|Former names||Colonial Stadium
|Location||Harbour Esplanade, Melbourne Docklands|
|Owner||James Fielding Funds Management|
|Operator||Melbourne Stadiums Limited|
|Capacity||56,347 (venue capacity)
53,359 (seating capacity)
|Broke ground||October 1997|
|Opened||9 March 2000|
|Construction cost||A$460 million|
|Architect||Daryl Jackson in association with Bligh Lobb & HOK|
|General contractor||Baulderstone Hornibrook|
|Essendon Football Club (AFL) (2000–present)
St Kilda Football Club (AFL) (2000–present)
North Melbourne Football Club (AFL) (2002–present)
Western Bulldogs (AFL) (2000–present)
Carlton Football Club (AFL) (2005–2014)
Melbourne Victory FC (A-League) (2006–present)
Melbourne Storm (NRL) (2001, 2010)
Melbourne Renegades (BBL) (2011–present)
Speedway Grand Prix of Australia (2015–)
Melbourne Renegades (WBBL) (2015–present)
2006 Commonwealth Games
Docklands Stadium (also known by its former sponsored names of Colonial Stadium and Telstra Dome as well as its current sponsorship name of Etihad Stadium) is a multi-purpose sports and entertainment stadium in the Docklands precinct of Melbourne, Victoria, Australia. Construction started in October 1997 under the working name, "Victoria Stadium", and was completed in 2000 at a cost of A$460 million.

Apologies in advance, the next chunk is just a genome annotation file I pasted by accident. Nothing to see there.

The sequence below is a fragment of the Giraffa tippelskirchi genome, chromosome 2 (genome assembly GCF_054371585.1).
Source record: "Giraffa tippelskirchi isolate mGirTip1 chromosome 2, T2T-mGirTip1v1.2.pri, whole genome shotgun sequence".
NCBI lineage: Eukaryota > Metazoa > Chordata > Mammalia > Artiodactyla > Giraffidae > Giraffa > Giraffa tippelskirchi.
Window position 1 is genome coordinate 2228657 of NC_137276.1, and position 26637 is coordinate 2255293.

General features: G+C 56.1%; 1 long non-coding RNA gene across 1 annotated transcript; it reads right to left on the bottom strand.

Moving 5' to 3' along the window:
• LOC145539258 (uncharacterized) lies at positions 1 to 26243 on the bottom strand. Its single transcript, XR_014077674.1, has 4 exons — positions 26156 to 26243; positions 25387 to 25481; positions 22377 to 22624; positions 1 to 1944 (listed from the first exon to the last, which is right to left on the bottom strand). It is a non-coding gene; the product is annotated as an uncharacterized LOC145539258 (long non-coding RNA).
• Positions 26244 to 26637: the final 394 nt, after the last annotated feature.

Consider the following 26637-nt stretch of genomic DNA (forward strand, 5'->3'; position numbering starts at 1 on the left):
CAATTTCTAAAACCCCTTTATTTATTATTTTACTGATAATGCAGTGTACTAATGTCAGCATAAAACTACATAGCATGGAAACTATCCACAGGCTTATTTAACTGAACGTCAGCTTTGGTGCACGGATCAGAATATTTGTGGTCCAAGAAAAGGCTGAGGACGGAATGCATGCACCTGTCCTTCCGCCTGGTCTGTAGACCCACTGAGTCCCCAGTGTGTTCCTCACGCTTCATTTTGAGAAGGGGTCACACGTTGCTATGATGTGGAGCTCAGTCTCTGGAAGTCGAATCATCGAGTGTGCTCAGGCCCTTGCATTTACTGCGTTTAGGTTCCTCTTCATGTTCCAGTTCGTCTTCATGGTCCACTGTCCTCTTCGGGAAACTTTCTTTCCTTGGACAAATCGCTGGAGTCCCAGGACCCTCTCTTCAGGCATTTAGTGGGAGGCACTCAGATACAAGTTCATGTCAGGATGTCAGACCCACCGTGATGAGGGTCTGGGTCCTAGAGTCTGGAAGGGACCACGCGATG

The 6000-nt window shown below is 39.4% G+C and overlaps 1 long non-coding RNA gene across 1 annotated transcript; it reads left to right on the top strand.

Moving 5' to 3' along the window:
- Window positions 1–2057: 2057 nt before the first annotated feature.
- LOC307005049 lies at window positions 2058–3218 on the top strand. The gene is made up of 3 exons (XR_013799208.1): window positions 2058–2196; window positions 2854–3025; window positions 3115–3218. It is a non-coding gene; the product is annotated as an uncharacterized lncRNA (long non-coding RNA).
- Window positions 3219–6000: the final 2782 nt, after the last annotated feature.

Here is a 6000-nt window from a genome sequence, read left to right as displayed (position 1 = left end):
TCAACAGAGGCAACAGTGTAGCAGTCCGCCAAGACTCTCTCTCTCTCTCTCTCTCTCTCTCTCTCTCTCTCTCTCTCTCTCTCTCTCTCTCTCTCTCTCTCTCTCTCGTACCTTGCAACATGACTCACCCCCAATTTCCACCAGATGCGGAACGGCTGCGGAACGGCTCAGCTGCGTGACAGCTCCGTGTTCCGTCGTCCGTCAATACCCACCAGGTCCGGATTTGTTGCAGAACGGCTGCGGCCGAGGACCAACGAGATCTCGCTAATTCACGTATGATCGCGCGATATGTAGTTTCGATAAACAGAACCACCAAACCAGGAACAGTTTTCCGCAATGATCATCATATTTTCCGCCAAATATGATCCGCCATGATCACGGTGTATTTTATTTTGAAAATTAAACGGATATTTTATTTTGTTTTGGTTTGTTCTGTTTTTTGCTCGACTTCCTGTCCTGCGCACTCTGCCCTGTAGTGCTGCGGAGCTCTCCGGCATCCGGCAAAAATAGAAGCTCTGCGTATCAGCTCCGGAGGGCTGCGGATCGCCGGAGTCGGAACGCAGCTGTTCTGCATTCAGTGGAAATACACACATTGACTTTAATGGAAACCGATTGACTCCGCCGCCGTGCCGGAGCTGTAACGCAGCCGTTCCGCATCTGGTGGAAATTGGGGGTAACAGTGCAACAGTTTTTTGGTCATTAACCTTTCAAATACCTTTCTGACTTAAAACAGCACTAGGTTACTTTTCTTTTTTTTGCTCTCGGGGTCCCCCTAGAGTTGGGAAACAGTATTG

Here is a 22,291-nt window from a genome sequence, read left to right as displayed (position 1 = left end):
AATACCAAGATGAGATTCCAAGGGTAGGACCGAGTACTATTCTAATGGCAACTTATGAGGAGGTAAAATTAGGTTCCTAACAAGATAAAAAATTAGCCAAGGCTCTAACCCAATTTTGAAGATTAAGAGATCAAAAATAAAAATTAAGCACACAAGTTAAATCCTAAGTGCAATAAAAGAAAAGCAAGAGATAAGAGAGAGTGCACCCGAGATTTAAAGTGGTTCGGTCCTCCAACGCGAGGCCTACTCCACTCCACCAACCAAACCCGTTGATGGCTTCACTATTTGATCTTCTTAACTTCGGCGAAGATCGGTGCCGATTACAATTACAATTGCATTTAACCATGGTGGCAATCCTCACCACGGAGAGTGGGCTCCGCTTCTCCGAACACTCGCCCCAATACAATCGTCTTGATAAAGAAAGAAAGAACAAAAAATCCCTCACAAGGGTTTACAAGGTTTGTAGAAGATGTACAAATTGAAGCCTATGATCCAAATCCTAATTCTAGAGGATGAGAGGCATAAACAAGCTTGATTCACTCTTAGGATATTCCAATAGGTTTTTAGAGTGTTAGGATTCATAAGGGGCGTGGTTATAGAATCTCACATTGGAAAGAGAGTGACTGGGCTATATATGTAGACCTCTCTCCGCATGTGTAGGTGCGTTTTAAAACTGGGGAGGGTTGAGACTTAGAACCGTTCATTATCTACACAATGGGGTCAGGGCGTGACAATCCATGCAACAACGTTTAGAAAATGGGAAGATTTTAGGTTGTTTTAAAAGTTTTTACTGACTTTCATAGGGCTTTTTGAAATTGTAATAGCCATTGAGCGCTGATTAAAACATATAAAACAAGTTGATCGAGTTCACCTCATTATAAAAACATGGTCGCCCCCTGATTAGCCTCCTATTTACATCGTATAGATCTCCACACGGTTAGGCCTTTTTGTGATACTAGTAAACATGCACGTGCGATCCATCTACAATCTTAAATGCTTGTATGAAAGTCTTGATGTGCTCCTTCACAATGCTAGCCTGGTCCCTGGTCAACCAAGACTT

Originally built as a replacement for Waverley Park, the stadium is primarily used for Australian rules football and is the headquarters of the Australian Football League (AFL) which, as part of the construction deal, assumes ownership of the ground in 2025. Also headquartered at the stadium is Seven Network's digital broadcast centre.
The stadium has been host to other sporting events, including Melbourne Victory soccer matches and one-off matches for cricket, rugby league and rugby union as well as number of special events and concerts.
The stadium has been controversial since its first construction and there has been a significant amount of criticism directed toward the facility, particularly from its major tenant, the AFL. The AFL have increasingly regarded the stadium owner as a hostile landlord, engaging in numerous lawsuits against the current owners and threatening to build a rival stadium as close as a kilometre away in the short-term.
In October 2014 it was announced that stadium management had signed a 5-year deal to host the Speedway Grand Prix of Australia as part of the Speedway Grand Prix series from 2015. This will be the first SGP of Aust since it was held for the only time in 2002 at the Stadium Australia in Sydney.
- 1 History
- 2 One-off events
- 3 Home teams
- 4 Naming rights history
- 5 Stadium features
- 6 Criticism
- 7 Records
- 8 Rugby league test matches
- 9 In popular culture
- 10 2010 stadium damage
- 11 References
- 12 External links